At our Asha Kendra boys' home we work hard to develop our young people to become Christian professionals who will contribute towards the good of the nation. Our selection process is rigorous. The boys must sit an exam to enter the home. This is because we stress education. In fact we anticipate that all of the boys will graduate from university. Whilst this makes the development of our boys an expensive task, we expect them to return one third of the funds that we have given towards their university education. 

Our boys and girls study unbelievably hard by western standards. For example, for a month prior to exams all the children will daily start their study from about 5 am and finish at 10 am at which time they go to school. On returning home they commence study again, finally going to bed about 11 pm. Apart from a regular evening meeting and meals there are few breaks in the day for them.   Our house parents love the boys and girls deeply and apart from emphasizing the childrens' education, they also work hard to also develop their characters too.

we stress education in fact we anticipate that nearly all of the boys will graduate from university.

Sushil Nepali is an Asha Kendra Boys' Home graduate. He writes "...I belong to the Badi tribal community of Nepal. This is a backward, poor, marginalized and stigmatized community. Our Hindu caste is known as Dalit (Untouchable). There are almost no educated people in our community. I was born into a Hindu family.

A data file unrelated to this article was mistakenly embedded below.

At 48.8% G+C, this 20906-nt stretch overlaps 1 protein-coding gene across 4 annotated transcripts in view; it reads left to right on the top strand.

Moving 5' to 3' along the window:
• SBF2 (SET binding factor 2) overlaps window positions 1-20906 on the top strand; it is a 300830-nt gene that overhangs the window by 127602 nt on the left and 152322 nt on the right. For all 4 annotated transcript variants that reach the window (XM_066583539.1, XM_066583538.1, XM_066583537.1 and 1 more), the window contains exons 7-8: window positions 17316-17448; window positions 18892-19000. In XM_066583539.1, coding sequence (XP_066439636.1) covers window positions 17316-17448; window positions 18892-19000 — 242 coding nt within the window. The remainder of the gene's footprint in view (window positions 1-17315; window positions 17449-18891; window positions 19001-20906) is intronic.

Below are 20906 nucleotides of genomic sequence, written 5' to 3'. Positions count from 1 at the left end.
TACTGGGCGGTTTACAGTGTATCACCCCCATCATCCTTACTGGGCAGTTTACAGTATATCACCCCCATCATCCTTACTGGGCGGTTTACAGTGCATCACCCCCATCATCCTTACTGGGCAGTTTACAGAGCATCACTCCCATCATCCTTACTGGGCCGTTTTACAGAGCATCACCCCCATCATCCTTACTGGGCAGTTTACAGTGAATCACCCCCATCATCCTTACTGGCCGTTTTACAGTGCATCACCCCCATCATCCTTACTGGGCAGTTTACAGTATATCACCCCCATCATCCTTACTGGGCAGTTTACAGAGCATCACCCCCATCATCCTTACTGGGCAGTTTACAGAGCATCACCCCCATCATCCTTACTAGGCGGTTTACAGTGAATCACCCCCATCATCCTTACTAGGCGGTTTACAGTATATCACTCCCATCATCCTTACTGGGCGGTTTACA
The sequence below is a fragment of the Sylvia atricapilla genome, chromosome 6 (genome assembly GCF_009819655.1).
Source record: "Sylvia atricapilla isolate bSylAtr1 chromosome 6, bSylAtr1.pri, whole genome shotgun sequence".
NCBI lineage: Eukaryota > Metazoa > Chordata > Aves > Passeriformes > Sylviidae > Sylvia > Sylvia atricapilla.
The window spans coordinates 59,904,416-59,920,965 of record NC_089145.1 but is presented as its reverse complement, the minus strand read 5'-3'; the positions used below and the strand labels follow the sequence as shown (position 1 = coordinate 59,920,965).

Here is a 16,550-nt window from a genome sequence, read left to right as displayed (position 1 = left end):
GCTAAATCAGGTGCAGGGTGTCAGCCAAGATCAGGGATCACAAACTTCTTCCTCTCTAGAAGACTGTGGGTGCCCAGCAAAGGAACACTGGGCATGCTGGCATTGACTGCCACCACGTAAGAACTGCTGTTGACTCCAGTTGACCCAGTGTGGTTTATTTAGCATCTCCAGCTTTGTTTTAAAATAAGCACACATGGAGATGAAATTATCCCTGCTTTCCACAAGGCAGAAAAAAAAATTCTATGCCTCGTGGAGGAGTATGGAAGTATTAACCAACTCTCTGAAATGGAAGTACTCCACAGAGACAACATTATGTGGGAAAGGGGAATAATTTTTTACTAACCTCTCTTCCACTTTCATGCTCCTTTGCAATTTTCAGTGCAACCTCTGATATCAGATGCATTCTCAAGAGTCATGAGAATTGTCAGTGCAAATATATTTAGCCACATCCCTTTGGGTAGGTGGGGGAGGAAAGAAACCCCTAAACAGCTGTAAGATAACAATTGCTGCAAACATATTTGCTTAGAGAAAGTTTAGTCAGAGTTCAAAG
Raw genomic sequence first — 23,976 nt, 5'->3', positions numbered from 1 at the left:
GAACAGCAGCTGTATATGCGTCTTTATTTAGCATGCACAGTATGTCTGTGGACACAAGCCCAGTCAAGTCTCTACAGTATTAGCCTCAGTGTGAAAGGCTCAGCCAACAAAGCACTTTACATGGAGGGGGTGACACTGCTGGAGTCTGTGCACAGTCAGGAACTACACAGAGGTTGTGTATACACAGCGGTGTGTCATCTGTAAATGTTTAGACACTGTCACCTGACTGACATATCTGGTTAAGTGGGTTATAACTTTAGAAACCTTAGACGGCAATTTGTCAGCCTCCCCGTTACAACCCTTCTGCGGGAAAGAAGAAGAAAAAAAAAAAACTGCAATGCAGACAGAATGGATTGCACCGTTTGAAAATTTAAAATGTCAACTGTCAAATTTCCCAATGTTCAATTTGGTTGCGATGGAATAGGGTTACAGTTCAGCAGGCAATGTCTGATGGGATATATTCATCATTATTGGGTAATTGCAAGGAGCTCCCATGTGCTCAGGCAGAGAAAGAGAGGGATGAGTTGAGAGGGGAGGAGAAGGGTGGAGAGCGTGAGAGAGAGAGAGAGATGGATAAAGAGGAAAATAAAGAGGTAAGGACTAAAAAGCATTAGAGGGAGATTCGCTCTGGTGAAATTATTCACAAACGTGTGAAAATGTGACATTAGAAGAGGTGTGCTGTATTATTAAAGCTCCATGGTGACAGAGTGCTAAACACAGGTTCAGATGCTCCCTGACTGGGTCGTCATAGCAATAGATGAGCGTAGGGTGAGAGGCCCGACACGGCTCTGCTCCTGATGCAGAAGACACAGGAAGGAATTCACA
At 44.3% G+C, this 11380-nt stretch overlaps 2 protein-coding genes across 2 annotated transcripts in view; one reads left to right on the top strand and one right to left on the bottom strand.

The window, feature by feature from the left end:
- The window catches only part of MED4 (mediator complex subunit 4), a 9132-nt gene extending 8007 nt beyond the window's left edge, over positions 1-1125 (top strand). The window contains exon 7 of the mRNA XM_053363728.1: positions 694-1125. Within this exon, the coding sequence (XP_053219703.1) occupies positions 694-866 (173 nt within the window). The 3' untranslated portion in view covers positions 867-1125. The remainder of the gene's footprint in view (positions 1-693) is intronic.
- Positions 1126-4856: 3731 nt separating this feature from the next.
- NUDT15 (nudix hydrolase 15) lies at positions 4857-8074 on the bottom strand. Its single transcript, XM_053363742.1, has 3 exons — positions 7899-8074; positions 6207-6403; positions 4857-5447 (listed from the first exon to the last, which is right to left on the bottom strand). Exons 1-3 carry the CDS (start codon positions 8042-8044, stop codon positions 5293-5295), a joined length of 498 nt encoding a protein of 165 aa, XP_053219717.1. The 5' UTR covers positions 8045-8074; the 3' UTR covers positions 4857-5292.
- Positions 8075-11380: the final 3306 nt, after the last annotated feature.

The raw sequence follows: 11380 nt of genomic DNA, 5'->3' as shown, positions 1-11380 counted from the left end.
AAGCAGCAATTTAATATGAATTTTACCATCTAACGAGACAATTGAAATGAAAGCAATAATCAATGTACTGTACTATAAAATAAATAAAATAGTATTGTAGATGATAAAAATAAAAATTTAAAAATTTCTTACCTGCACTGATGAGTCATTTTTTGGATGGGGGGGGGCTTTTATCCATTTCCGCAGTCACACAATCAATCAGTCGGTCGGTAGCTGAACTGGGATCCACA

My father accepted Jesus Christ as saviour when I was five years old. When I was just a small child I had a great passion to become a medical missionary doctor. Then God did a miracle in my life by giving me a great chance to join Asha Kendra (EMPOWER ASIA NEPAL boys’ home in Kathmandu) from grade eight. I lived there for seven years. I was taught the meaning of life and I learnt how we should live through Jesus Christ. I had many opportunities to take part in all manner of school activities; sports, music and academic as well as church activities."

ABOVE: Our Nepali boys (pictured above) must sit an entrance examination to gain entry into our home (Asha Kendra – The Hope Centre). Though they are poor, most of these boys are very smart. We have genuine expectations that they will become positive Christian agents within their society. Nepal is experiencing a spiritual revival and so accordingly we are confident that these young men will in time step up and play their part in helping to lead this movement.